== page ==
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5 December 2013 11:26 am ,
Vol. 342 ,
An animal rights group known as the Nonhuman Rights Project filed lawsuits in three New York courts this week in an...
Researchers have been hot on the trail of the elusive Denisovans, a type of ancient human known only by their DNA and...
Thousands of scientists in the Russian Academy of Sciences (RAS) are about to lose their jobs as a result of the...
Dyslexia, a learning disability that hinders reading, hasn't been associated with deficits in vision, hearing, or...
Exotic, elusive, and dangerous, snakes have fascinated humankind for millennia. They can be hard to find, yet their...
Researchers have sequenced and analyzed the first two snake genomes, which represent two evolutionary extremes. The...
Snake venoms are remarkably complex mixtures that can stun or kill prey within minutes. But more and more researchers...
At age 30, Dutch biologist Freek Vonk has built up a respectable career as a snake scientist. But in his home country,...
- 5 December 2013 11:26 am , Vol. 342 , #6163
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NIH Trims Grants in Wake of Budget Cuts
26 April 2011 4:51 pm
U.S. biomedical researchers will need to tighten their belts as a result of the 1% drop in the National Institutes of Health's (NIH's) 2011 budget that became law 2 weeks ago.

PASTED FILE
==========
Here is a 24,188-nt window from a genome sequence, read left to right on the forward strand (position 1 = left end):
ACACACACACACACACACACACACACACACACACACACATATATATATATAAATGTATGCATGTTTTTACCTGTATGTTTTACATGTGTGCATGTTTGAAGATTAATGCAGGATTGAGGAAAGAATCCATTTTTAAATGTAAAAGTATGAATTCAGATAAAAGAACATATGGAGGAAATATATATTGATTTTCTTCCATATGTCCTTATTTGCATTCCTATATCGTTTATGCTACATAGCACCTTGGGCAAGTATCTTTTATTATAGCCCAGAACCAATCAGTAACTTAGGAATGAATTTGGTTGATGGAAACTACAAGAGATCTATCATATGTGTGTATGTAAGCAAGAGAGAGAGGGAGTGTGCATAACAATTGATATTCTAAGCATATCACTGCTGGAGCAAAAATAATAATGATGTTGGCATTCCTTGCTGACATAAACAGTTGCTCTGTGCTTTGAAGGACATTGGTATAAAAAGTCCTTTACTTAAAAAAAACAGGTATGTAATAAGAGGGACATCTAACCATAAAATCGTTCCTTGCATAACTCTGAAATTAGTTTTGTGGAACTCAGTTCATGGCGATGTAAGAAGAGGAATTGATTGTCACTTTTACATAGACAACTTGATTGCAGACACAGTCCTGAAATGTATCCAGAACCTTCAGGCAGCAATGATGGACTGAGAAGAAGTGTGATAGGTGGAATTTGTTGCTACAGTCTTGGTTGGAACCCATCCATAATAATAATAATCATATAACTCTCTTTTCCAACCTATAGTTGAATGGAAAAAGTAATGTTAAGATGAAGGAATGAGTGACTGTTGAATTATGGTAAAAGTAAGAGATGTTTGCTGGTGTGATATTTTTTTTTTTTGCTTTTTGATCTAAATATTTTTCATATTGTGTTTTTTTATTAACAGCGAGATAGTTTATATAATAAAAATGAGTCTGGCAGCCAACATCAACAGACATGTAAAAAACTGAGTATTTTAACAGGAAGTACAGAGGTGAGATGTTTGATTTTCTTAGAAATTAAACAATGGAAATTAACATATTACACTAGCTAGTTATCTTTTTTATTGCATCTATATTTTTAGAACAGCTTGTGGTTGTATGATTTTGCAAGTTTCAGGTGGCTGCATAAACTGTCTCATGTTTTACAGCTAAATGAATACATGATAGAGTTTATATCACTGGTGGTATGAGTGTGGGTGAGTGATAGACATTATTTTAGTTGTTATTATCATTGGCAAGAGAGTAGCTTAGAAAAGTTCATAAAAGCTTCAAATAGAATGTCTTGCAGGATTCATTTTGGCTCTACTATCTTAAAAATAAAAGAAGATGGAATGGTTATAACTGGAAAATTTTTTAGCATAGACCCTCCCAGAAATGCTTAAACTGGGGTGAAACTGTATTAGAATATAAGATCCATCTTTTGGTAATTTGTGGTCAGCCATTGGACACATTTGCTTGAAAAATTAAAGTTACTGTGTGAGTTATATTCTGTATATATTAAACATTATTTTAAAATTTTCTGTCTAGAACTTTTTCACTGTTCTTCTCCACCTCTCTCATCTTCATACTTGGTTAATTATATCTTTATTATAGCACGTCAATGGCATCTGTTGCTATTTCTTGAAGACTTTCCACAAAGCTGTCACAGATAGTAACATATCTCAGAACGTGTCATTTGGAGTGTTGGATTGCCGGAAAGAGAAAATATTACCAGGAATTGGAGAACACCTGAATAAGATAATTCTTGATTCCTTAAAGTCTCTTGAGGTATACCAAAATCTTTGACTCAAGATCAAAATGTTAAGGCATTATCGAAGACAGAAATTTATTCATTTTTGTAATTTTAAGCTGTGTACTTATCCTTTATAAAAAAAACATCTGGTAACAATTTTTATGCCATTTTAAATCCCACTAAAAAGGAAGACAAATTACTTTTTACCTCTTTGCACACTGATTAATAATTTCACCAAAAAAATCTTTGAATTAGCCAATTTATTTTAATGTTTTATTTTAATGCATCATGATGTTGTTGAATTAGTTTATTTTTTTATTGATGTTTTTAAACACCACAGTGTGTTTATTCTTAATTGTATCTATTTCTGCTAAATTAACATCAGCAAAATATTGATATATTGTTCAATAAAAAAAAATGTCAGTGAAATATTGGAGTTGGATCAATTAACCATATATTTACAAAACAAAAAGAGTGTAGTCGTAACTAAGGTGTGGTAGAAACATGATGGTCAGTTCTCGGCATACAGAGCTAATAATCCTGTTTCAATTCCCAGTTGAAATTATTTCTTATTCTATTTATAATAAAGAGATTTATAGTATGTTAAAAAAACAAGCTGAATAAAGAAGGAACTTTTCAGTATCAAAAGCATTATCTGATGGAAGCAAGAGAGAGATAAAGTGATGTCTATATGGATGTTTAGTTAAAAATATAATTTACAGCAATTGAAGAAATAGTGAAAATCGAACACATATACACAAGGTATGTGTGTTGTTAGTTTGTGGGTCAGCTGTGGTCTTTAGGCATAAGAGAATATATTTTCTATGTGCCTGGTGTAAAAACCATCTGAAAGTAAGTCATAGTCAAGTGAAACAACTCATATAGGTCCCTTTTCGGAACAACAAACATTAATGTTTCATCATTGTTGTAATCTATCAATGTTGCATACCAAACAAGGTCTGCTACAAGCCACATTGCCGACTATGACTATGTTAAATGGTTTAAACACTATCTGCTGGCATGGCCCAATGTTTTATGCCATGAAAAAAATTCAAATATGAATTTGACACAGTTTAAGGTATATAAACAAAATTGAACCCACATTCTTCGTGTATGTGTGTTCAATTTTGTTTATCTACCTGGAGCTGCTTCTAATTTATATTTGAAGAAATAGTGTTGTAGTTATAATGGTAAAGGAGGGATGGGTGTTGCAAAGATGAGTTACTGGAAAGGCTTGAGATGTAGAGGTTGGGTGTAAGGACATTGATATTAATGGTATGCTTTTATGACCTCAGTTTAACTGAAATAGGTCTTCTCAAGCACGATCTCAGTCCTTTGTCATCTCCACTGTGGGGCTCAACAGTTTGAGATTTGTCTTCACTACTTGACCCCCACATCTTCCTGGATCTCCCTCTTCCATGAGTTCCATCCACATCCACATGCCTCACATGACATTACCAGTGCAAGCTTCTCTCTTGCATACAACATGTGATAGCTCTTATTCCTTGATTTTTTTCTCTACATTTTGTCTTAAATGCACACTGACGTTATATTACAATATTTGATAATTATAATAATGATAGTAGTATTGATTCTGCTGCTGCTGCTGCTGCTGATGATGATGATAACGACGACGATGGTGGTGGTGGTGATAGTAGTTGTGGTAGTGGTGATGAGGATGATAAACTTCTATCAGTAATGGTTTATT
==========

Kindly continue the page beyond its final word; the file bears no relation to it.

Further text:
A notice yesterday from NIH explains that, as a result of the "nearly 1 percent" decrease from what NIH received in 2010, the agency will cut 1% from ongoing grants compared with the 2010 level. Some researchers will face even steeper cuts: The National Cancer Institute plans to trim current grants by 3%.
According to previous notices, recent budget increases of 1% to 3% allowed NIH to grow grants by a comparable amount. The last cut (2.9%) was in 2007. And NIH anticipates raising the average size of its grants by 2% if Congress approves the president's budget request for 2012.
As for new and competing grants, NIH expects to make 9050 awards, compared with 9386 in 2010 according to NIH's 2012 budget request.
The news is better for postdocs and graduate students supported by NIH's Kirschstein National Research Service Awards. Their stipends are going up 2% this year.